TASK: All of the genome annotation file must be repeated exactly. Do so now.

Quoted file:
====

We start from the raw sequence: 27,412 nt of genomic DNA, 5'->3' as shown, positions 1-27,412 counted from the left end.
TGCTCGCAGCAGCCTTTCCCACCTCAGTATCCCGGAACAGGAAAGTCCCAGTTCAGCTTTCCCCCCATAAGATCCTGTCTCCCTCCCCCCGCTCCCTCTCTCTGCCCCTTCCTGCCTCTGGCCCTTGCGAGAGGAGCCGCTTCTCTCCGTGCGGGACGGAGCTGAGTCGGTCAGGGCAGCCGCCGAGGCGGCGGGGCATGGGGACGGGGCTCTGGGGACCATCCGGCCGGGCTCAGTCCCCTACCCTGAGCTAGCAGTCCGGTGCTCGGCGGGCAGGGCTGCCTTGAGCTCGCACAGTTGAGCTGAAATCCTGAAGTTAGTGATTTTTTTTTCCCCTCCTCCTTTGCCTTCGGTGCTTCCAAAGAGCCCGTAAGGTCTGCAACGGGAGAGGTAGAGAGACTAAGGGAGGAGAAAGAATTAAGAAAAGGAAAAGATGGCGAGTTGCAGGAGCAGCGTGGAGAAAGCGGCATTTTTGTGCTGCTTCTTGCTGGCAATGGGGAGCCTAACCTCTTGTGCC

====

We start from the raw sequence: 27,412 nt of genomic DNA, 5'->3' as shown, positions 1-27,412 counted from the left end.
TGCTCGCAGCAGCCTTTCCCACCTCAGTATCCCGGAACAGGAAAGTCCCAGTTCAGCTTTCCCCCCATAAGATCCTGTCTCCCTCCCCCCGCTCCCTCTCTCTGCCCCTTCCTGCCTCTGGCCCTTGCGAGAGGAGCCGCTTCTCTCCGTGCGGGACGGAGCTGAGTCGGTCAGGGCAGCCGCCGAGGCGGCGGGGCATGGGGACGGGGCTCTGGGGACCATCCGGCCGGGCTCAGTCCCCTACCCTGAGCTAGCAGTCCGGTGCTCGGCGGGCAGGGCTGCCTTGAGCTCGCACAGTTGAGCTGAAATCCTGAAGTTAGTGATTTTTTTTTCCCCTCCTCCTTTGCCTTCGGTGCTTCCAAAGAGCCCGTAAGGTCTGCAACGGGAGAGGTAGAGAGACTAAGGGAGGAGAAAGAATTAAGAAAAGGAAAAGATGGCGAGTTGCAGGAGCAGCGTGGAGAAAGCGGCATTTTTGTGCTGCTTCTTGCTGGCAATGGGGAGCCTAACCTCTTGTGCC